Hey folks, and welcome to yet another edition of Tolarian Academy! Anyways, I’ve enjoyed combing through your emails these past couple of weeks. There were so many, I had to buy that enormous prop comb from Spaceballs. (Comb the desert!) Anyways, now that I’m done reading, it’s time for me to start writing! And for you to do the reading! Remember that you should send your questions to [email protected] for a chance to win $5 in store credit with ChannelFireball.com!
Q: I control a Fauna Shaman, and I’m in my second main phase, having just dealt 4 to my opponent with Necrotic Ooze. If I use Fauna Shaman’s ability, discarding Steel Hellkite and grabbing some arbitrary creature, can I still use Steel Hellkite’s X ability via Necrotic Ooze this turn to destroy my opponent’s stuff, or did it need to have that ability before it dealt damage?
A: All Steel Hellkite’s ability needs to know is who Steel Hellkite (or in this case, the object with that ability) has dealt combat damage to someone this turn and that this instance of the ability has yet to be activated this turn. It doesn’t matter if it didn’t have the ability earlier. In this case, you’ll be able to engineer some explosions on the other side of the battlefield quite easily, if you have the mana to do so.
Q: I control no Mountains or Swamps, and I cast Genesis Wave (X=2,) revealing a Mountain and a Dragonskull Summit. I really, really, really want my Summit to enter the battlefield untapped, but MTGO won’t let it. Why is that?
A: It’s easy to compare this to how Valakut works with multiple lands entering simultaneously, but this is a different story, because Dragonskull Summit’s ability starts with “as,” meaning it modifies how it enters the battlefield, not how it works when it’s already on the battlefield. When it is still in the process of entering the battlefield, the Mountain you revealed with Genesis Wave hasn’t entered yet either, so it’ll see no mountains and enter tapped.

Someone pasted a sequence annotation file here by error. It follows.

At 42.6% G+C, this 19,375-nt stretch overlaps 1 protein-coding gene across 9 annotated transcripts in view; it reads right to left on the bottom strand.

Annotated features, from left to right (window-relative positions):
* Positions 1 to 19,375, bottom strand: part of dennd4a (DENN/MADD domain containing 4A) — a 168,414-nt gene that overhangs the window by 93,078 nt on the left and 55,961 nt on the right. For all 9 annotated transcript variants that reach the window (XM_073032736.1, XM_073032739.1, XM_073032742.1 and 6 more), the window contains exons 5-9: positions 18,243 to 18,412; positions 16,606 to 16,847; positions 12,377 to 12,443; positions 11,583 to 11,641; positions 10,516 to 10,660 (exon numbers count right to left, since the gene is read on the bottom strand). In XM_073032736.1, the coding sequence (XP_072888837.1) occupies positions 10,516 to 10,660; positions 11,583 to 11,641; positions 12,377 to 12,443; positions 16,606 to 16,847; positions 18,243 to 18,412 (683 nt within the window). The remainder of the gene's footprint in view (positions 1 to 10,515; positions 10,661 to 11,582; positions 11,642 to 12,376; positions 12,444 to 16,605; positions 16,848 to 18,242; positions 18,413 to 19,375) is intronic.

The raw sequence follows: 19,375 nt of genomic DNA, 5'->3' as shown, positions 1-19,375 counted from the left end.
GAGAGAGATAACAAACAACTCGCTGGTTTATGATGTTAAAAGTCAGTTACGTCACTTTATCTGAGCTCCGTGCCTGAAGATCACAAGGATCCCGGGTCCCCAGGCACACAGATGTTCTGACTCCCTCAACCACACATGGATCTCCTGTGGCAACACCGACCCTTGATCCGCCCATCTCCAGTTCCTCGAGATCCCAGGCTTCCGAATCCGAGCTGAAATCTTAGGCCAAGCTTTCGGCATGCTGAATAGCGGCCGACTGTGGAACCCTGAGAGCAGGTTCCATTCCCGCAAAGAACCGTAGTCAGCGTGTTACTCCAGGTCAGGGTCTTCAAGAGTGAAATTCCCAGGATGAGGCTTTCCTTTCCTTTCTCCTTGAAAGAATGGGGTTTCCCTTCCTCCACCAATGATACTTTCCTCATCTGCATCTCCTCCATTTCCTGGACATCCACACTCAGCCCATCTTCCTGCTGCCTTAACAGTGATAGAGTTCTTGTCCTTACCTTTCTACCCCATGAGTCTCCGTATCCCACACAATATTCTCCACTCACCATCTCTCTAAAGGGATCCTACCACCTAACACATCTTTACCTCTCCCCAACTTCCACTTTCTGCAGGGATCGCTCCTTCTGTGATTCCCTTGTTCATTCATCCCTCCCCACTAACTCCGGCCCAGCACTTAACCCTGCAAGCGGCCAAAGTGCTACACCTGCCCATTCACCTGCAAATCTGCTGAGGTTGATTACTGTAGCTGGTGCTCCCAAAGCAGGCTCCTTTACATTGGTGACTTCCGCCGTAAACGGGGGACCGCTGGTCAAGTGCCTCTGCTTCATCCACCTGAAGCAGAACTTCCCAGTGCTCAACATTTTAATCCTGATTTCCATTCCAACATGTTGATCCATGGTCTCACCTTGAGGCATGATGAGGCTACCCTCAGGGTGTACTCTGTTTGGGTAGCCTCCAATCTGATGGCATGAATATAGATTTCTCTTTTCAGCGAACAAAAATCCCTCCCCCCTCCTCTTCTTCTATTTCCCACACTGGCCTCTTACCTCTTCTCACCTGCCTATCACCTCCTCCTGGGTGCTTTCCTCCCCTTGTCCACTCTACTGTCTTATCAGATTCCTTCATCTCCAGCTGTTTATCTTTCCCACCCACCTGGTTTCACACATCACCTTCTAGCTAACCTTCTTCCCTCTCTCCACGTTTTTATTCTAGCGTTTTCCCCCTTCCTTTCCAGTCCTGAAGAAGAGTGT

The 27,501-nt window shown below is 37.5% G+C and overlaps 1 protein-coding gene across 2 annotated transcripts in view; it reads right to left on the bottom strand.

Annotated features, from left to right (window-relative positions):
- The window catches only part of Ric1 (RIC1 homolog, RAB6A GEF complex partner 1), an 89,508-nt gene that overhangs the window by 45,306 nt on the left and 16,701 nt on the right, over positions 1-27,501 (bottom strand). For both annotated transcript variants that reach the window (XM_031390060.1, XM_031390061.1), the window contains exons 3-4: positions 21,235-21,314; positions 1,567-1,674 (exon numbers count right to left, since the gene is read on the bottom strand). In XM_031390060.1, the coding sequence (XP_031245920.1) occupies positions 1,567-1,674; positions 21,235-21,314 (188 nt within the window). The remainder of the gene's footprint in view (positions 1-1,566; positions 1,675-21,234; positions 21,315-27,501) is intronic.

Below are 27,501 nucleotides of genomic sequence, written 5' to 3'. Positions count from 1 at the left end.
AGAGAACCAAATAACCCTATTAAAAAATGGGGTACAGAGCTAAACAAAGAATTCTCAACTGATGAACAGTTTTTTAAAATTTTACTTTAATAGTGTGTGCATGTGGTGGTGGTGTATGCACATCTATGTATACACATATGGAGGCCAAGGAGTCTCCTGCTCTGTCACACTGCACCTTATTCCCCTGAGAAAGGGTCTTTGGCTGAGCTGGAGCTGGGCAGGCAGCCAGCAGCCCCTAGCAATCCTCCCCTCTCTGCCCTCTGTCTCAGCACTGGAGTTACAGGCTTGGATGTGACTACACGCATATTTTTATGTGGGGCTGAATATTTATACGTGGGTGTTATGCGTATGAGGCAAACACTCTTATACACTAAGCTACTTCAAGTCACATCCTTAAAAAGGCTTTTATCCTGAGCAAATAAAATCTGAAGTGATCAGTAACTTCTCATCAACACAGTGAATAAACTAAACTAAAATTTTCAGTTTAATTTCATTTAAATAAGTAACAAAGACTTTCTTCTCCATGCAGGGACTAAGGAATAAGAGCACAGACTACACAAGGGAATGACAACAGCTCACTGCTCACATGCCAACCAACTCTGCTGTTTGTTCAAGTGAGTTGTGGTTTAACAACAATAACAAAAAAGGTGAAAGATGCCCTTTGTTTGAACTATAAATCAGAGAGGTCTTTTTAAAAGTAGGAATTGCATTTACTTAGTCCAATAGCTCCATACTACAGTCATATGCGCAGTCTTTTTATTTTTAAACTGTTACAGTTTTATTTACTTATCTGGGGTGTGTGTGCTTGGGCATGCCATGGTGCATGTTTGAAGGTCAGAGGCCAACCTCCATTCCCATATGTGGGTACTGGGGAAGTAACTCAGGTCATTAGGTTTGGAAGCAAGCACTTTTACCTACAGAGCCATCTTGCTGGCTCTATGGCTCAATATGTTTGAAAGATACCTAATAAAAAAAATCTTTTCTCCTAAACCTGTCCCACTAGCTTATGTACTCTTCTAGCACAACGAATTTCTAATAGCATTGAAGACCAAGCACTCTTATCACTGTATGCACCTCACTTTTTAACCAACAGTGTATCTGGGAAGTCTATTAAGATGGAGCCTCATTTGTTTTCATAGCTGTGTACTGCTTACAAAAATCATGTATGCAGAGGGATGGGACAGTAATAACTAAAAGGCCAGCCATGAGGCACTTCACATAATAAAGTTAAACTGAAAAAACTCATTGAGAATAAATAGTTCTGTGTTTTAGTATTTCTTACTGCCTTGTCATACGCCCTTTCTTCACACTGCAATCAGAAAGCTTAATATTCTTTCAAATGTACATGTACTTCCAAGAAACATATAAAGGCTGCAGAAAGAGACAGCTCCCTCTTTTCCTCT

Q: I use my Captivating Vampire and four Guul Draz Vampires to steal my opponent’s Gideon Jura after he has activated its 0 loyalty ability. Once Gideon stops being a creature, is he still a Vampire? If not, does he become a Vampire again when he becomes a creature again? I need to steal more creatures, Eric!
A: Captivating Vampire’s ability and the type it adds are in no way dependent on the creature you steal staying a creature. So, once the turn ends, you’ll have a Planeswalker – Vampire Gideon. (Okay, probably Gideon Vampire, but Vampire Gideon is funnier.) This means that, even when he’s not a creature, you can still tap him to help captivate other creatures. What other hilarious Vampires can we make?
Opalescence lets us turn Honden of Night’s Reach into a Legendary Enchantment – Vampire Shrine.
What would Faeries have been like if Bitterblossom was a Tribal Enchantment – Vampire Faerie?
Lifespark Spellbomb + an innocuous Island = Creature Land – Vampire Island! Never go there.
And, of course, just how powerful would Jace be if he were Planeswalker – Vampire Jace? (This one is hard to pull off. You’d need something like Mycosynth Lattice + March of the Machines, so I guess that would make him an Artifact Creature Planeswalker – Vampire Jace. OH NO ROBOT JACE)
I’m sure you guys have better ones of these than I do. Let me know in the comments.
Q: I’m playing the finals of the World Championships – game 5. I’m at 3 life, and so is my opponent. I control a Platinum Angel, though, so I think I have everything well in hand. At least, I think so until my opponent casts Hurricane for 4. My opponent says I lose, but I’m not so sure – I think he and Platinum Angel die, but I don’t. Who’s right?
A: You are! When Hurricane resolves, assigning four damage to each of you and to the Angel, state-based actions get checked. Three state-based actions try to happen: You’re at 0 life or less, so you lose, your opponent is at 0 life or less, so he loses, and Platinum Angel has lethal damage marked on it, so it is destroyed. However, Platinum Angel is still in play, so the state-based action that would make you lose cannot occur. Thus, only two things happen: your opponent loses, and Platinum Angel is destroyed. If state-based actions were checked again, you’d lose too, but your opponent has already lost, so you win! And to think that your opponent, with his Hurricane, could have been the champion of the world.